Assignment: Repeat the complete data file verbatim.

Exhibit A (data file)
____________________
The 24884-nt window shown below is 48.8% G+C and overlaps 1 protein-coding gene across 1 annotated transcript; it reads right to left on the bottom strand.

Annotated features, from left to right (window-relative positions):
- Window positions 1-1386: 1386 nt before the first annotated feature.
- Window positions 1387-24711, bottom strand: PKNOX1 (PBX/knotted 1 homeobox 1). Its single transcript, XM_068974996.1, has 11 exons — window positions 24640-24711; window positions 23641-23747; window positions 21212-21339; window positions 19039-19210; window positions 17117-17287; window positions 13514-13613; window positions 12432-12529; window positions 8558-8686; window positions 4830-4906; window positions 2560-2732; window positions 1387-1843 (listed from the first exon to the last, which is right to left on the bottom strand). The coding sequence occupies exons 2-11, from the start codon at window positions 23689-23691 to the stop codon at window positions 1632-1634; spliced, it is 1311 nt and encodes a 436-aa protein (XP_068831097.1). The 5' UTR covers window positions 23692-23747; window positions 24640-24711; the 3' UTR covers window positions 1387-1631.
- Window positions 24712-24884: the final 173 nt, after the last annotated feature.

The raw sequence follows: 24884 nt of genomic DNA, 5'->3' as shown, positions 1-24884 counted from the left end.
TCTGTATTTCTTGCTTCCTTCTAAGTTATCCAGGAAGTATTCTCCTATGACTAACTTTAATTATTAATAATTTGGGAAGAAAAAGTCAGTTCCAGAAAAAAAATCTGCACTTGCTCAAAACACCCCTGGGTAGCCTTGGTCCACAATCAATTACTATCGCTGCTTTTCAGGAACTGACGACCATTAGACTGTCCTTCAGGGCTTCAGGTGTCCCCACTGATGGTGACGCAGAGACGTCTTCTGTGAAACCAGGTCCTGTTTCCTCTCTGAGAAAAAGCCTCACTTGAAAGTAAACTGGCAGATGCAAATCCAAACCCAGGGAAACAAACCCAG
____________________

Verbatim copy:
The 24884-nt window shown below is 48.8% G+C and overlaps 1 protein-coding gene across 1 annotated transcript; it reads right to left on the bottom strand.

Annotated features, from left to right (window-relative positions):
- Window positions 1-1386: 1386 nt before the first annotated feature.
- Window positions 1387-24711, bottom strand: PKNOX1 (PBX/knotted 1 homeobox 1). Its single transcript, XM_068974996.1, has 11 exons — window positions 24640-24711; window positions 23641-23747; window positions 21212-21339; window positions 19039-19210; window positions 17117-17287; window positions 13514-13613; window positions 12432-12529; window positions 8558-8686; window positions 4830-4906; window positions 2560-2732; window positions 1387-1843 (listed from the first exon to the last, which is right to left on the bottom strand). The coding sequence occupies exons 2-11, from the start codon at window positions 23689-23691 to the stop codon at window positions 1632-1634; spliced, it is 1311 nt and encodes a 436-aa protein (XP_068831097.1). The 5' UTR covers window positions 23692-23747; window positions 24640-24711; the 3' UTR covers window positions 1387-1631.
- Window positions 24712-24884: the final 173 nt, after the last annotated feature.

The raw sequence follows: 24884 nt of genomic DNA, 5'->3' as shown, positions 1-24884 counted from the left end.
TCTGTATTTCTTGCTTCCTTCTAAGTTATCCAGGAAGTATTCTCCTATGACTAACTTTAATTATTAATAATTTGGGAAGAAAAAGTCAGTTCCAGAAAAAAAATCTGCACTTGCTCAAAACACCCCTGGGTAGCCTTGGTCCACAATCAATTACTATCGCTGCTTTTCAGGAACTGACGACCATTAGACTGTCCTTCAGGGCTTCAGGTGTCCCCACTGATGGTGACGCAGAGACGTCTTCTGTGAAACCAGGTCCTGTTTCCTCTCTGAGAAAAAGCCTCACTTGAAAGTAAACTGGCAGATGCAAATCCAAACCCAGGGAAACAAACCCAG